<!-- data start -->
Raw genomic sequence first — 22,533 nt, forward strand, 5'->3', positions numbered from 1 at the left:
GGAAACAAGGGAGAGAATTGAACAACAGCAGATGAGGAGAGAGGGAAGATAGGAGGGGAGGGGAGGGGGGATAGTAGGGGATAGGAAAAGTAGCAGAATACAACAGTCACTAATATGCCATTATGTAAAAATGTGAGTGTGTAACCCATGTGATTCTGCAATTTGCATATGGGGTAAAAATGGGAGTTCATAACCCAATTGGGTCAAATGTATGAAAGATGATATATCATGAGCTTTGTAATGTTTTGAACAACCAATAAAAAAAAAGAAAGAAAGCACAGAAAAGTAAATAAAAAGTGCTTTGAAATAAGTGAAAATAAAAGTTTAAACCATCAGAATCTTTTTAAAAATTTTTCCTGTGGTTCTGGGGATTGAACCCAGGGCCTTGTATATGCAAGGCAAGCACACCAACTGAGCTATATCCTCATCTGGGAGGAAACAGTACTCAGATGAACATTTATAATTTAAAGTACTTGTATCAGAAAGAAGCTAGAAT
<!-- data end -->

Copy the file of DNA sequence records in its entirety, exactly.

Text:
Raw genomic sequence first — 22,533 nt, forward strand, 5'->3', positions numbered from 1 at the left:
GGAAACAAGGGAGAGAATTGAACAACAGCAGATGAGGAGAGAGGGAAGATAGGAGGGGAGGGGAGGGGGGATAGTAGGGGATAGGAAAAGTAGCAGAATACAACAGTCACTAATATGCCATTATGTAAAAATGTGAGTGTGTAACCCATGTGATTCTGCAATTTGCATATGGGGTAAAAATGGGAGTTCATAACCCAATTGGGTCAAATGTATGAAAGATGATATATCATGAGCTTTGTAATGTTTTGAACAACCAATAAAAAAAAAGAAAGAAAGCACAGAAAAGTAAATAAAAAGTGCTTTGAAATAAGTGAAAATAAAAGTTTAAACCATCAGAATCTTTTTAAAAATTTTTCCTGTGGTTCTGGGGATTGAACCCAGGGCCTTGTATATGCAAGGCAAGCACACCAACTGAGCTATATCCTCATCTGGGAGGAAACAGTACTCAGATGAACATTTATAATTTAAAGTACTTGTATCAGAAAGAAGCTAGAAT